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DCANZ welcomes timely CPTPP implementation

Press Release – Dairy Companies Association of New Zealand

The Dairy Companies Association of New Zealand (DCANZ) welcomes the news that the Comprehensive and Progressive Trans Pacific Partnership (CPTPP) will be implemented this year, on 30 December.
1 November 2018

The Dairy Companies Association of New Zealand (DCANZ) welcomes the news that the Comprehensive and Progressive Trans Pacific Partnership (CPTPP) will be implemented this year, on 30 December.

“We congratulate Trade Minister David Parker and trade officials on the progress they have made” says DCANZ Chairman Malcolm Bailey. “Having six countries now ratify CPTPP means that we are now on a short countdown to getting the first set of tariff cuts for dairy access into the CPTPP markets”.

For dairy exporters, the timing means that there will also be a second round of tariff cuts delivered again in January 2019.

“While CPTPP unfortunately does not deliver a high-quality outcome for dairy access across all markets, there are still some useful gains to be had, including in key markets such as Japan and Mexico” says Bailey.

“Having a double-hit of tariff cuts in close succession into these CPTPP markets is an important outcome for our dairy industry. It means our exporters won’t end up at a tariff disadvantage against competitors such as the EU, in key markets such as Japan”.

There have been some big trade developments in the trans-pacific region over the past year, including the conclusion of FTA negotiations between Japan and the EU, an upgraded EU-Mexico FTA and an announcement that Japan and the US will launch bilateral trade negotiations. Both Mexico and Japan are key markets for New Zealand dairy exports, with the Japanese market worth more than $815 million for New Zealand dairy exporters in 2017 and exports to Mexico valued at $300million for the same period.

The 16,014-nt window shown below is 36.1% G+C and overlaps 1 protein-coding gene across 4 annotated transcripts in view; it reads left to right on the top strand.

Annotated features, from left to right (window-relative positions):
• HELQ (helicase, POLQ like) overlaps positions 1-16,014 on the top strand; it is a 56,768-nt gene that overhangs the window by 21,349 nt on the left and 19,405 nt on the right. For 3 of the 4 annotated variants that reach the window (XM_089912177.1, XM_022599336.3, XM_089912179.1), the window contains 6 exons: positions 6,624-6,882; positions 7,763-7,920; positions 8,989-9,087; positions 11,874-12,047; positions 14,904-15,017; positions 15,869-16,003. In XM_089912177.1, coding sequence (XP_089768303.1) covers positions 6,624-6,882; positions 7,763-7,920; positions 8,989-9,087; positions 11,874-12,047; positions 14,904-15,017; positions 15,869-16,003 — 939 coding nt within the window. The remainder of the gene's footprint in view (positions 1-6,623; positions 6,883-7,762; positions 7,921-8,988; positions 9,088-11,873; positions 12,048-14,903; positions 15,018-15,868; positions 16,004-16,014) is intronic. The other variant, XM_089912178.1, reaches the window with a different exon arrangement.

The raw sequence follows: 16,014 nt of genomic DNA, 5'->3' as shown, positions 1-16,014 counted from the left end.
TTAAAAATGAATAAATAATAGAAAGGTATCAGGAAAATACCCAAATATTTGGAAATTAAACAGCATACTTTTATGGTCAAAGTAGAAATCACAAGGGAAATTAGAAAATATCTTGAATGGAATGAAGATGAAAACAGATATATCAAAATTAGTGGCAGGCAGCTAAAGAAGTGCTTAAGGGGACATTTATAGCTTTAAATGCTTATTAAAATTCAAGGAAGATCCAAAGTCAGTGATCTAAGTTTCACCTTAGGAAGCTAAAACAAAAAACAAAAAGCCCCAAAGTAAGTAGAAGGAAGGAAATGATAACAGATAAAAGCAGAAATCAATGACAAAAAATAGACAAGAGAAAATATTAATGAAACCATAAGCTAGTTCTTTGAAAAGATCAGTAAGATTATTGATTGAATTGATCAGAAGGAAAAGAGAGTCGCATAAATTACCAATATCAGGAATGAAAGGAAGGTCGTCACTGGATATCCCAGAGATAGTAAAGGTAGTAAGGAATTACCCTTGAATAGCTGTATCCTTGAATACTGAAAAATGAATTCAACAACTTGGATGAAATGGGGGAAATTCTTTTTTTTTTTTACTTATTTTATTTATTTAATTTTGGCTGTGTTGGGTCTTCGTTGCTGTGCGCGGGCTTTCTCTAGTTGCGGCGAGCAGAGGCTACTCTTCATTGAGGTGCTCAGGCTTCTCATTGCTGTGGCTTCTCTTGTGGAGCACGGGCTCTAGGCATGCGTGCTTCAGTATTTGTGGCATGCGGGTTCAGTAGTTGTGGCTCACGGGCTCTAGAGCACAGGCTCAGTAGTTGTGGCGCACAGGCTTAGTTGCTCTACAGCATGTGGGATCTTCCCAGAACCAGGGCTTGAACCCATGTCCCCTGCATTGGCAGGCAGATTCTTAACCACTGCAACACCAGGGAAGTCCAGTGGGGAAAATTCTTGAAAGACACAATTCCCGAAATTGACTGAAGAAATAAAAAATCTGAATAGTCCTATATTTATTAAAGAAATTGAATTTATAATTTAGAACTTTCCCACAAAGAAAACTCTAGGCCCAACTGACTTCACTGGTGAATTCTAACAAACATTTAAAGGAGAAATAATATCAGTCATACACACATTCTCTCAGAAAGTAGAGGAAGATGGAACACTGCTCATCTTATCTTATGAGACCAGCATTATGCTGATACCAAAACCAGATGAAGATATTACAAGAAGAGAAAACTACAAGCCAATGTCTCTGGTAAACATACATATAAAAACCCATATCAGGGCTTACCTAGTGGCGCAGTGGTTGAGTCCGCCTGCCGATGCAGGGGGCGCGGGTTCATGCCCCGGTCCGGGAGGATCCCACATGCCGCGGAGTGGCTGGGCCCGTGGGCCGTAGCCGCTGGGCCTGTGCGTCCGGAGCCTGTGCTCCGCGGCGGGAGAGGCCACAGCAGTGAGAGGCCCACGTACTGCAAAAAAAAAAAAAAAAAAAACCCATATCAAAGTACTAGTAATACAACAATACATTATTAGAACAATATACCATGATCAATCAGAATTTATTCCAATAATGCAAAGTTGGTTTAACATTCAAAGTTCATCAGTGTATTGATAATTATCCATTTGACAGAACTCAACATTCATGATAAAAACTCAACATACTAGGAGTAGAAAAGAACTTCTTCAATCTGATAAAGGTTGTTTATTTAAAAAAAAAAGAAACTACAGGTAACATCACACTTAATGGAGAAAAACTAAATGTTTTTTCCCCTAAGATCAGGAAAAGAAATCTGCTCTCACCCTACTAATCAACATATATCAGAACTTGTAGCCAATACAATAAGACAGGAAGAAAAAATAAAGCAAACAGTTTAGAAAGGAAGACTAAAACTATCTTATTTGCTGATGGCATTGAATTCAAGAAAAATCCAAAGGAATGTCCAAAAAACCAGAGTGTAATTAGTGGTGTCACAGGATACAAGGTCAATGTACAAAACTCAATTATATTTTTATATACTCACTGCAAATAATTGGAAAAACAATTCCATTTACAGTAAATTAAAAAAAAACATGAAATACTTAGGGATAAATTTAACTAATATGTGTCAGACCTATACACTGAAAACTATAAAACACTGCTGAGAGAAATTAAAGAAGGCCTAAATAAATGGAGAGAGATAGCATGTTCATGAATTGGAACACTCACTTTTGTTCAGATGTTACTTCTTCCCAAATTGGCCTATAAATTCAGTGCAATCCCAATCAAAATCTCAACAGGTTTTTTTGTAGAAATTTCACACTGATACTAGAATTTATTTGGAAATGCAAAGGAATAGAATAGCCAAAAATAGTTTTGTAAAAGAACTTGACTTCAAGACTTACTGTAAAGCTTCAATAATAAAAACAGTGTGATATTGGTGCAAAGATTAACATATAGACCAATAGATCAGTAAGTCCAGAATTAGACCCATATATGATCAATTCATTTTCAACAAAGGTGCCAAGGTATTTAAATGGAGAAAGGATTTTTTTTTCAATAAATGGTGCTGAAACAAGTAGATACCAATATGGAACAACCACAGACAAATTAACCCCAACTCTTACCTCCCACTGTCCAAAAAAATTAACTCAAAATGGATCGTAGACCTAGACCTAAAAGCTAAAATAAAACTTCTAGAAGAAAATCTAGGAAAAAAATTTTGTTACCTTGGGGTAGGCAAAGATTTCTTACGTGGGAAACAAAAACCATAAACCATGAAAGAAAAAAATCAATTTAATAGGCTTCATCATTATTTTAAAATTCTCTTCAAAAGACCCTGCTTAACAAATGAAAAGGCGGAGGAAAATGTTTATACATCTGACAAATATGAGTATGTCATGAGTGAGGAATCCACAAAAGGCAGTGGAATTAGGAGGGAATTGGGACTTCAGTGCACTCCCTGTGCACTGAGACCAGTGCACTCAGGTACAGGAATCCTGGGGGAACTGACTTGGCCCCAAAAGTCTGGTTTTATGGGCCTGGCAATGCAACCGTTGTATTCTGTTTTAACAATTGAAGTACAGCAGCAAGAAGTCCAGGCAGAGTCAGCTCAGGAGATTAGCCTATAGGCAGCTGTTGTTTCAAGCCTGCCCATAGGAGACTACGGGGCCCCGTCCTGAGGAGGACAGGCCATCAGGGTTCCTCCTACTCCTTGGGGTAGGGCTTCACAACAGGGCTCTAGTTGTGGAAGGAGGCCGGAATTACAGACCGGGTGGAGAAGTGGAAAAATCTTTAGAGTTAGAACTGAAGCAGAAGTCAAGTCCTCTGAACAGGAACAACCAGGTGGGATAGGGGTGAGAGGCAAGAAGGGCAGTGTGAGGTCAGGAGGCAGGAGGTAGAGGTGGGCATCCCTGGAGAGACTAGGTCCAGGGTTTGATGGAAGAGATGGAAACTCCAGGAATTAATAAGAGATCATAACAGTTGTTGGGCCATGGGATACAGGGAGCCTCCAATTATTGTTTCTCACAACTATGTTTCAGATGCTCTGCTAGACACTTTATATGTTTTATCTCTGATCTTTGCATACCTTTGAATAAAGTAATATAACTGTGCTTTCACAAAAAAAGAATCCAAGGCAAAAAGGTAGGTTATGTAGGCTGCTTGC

“DCANZ acknowledges the considerable efforts of successive Trade Ministers, over more than a decade, in getting to this point” says Bailey. “We also look forward to other elements of the New Zealand trade agenda delivering concrete steps towards the elimination of the significant remaining barriers to dairy trade”.

The dairy sector directly provides income for 40,000 people, located in all regions of New Zealand, providing the highest average wage in the wider farming sector and in food manufacturing. Together the dairy farming and dairy processing industries are also top 10 purchasers of output from a third of all other New Zealand industries.

A February 2017 report by NZIER estimated that dairy tariffs are reducing the returns for existing New Zealand dairy exports by around $1.3 billion per year and non-tariff measures add over $3 billion in costs to New Zealand dairy exports in the APEC region alone.

“Dairy would not be able to play such a critical role in supporting the vibrancy of our regional economies without the trade liberalisation that has occurred over the last 40 years. Further trade liberalisation will enable better value returns from New Zealand’s existing dairy production” says Bailey.

ENDS

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